Health Literacy: The Language of a Blockbuster

Share this article:
Health Literacy: The Language of a Blockbuster
Health Literacy: The Language of a Blockbuster

Vanda goes on mic and camera to boost understanding

Making a connection with people so they can absorb complex drug or disease information is the key to health literacy. Barriers, such as language and culture, must be overcome in order for programming to resonate. Forging that bond becomes even more difficult when your target audience's members are blind and largely unaware that treatment exists.

Vanda Pharmaceuticals is facing that challenge now. In April the company launched orphan drug Hetlioz (tasimelteon), which the FDA approved in January, marking the first treatment for non-24 hour sleep-wake disorder.

The little understood, orphan disorder affects up to 70% of people who are totally blind, causing a range of daytime difficulties including an overwhelming urge to sleep during the day. Symptoms can lead to a decrease in well-being and productivity.

Vanda has embarked on a disease awareness campaign to get the word out to the estimated 80,000 non-24 patients in the US, mostly by delivering real patient stories through a variety of media. While the campaign is in the early phase, the firm says the response has been encouraging.

A health and wellness podcast series featuring Erik Weihenmayer, the only blind person to climb Mount Everest, made its debut in February, including insights from physicians, life coaches and other individuals living with this disorder.

It complements non-branded radio ads that have been making the rounds nationally since October. The ad is sparse on background noise or sound effects; listeners hear only the voice of a real patient, identified by Vanda as “Lynn.”

Vanda has not only taken to the microphone. Its Non-24 Share More Campaign is also on camera: In March, a slate of non-24 awareness TV spots (pictured above)—also featuring actual ­patients—aired against such network programs as Big Bang Theory, House and Law & Order: SVU.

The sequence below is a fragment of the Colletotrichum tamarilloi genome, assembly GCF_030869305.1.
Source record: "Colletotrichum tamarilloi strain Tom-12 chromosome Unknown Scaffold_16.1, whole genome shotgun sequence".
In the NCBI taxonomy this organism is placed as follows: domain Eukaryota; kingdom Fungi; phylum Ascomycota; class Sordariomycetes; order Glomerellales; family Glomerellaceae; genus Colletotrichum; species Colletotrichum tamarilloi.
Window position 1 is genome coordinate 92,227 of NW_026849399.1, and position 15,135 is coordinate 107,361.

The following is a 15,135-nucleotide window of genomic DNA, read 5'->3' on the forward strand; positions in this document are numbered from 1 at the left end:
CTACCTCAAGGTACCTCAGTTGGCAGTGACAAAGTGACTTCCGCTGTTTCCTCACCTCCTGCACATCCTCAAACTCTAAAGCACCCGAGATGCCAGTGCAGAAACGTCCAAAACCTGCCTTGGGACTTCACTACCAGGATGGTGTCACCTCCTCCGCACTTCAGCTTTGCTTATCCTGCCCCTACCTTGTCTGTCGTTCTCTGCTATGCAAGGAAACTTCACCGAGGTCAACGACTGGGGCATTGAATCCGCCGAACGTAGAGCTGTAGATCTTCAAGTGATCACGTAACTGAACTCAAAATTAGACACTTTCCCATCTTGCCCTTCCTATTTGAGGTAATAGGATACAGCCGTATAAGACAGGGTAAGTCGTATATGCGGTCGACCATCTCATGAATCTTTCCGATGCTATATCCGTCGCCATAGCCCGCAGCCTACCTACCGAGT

Vanda says the spots are running as a pilot. Many blind people actually listen to TV, through services that describe video. A digital awareness pilot, leveraging non-24.com, is also underway.

“After extensive research with the blind community and its advocates, we've designed a commercialization approach to appropriately address the need of our patients in the context of this orphan disorder,” said Vanda CEO Mihael Polymeropoulos during a call with analysts earlier this year.

“All metrics now of this campaign suggest a steady growth” in identification of new patients.

The TV ads are also designed to reach physicians. The challenge among HCPs is a little different, Polymeropoulos said, in that most of the 2,000 or so sleep doctors around the country are aware of circadian rhythm disorders. They can recognize blind patients with sleep-wake disorder, and differentially diagnose non-24.

“However,” he said, “as expected for a rare disorder and in the absence of any therapeutic, historically, they have treated very few patients.”

That could change if Vanda's ads succeed in upping understanding across the blind community. —Marc Iskowitz

Page 2 of 2
Share this article:
You must be a registered member of MMM to post a comment.
close

Next Article in Features

Email Newsletters

MM&M EBOOK: PATIENT ACCESS

Patient access to pharmaceuticals is a tale of two worlds—affordability has improved for the majority, while the minority is hampered by cost, distribution and red tape. To provide marketers with a well-rounded perspective, MM&M presents this e-book chock full of key insights. Click here to access it.

More in Features

Read the complete September 2014 Digital Edition

Read the complete September 2014 Digital Edition

Click the above link to access the complete Digital Edition of the August 2014 issue of MM&M, with all text, charts and pictures.

Medical marketing needs mainstream Mad Men

Medical marketing needs mainstream Mad Men

Agencies must generate emotional resonance with the target audience, not unlike Apple, Pepsi or Nike

Are discounts cutting out co-pays?

GSK's decision to cut Advair's price spurred some PBMs to put it back on formulary. Will drugmaker discounts diminish the need for loyalty programs? How can these programs stay relevant beyond giving co-pay assistance?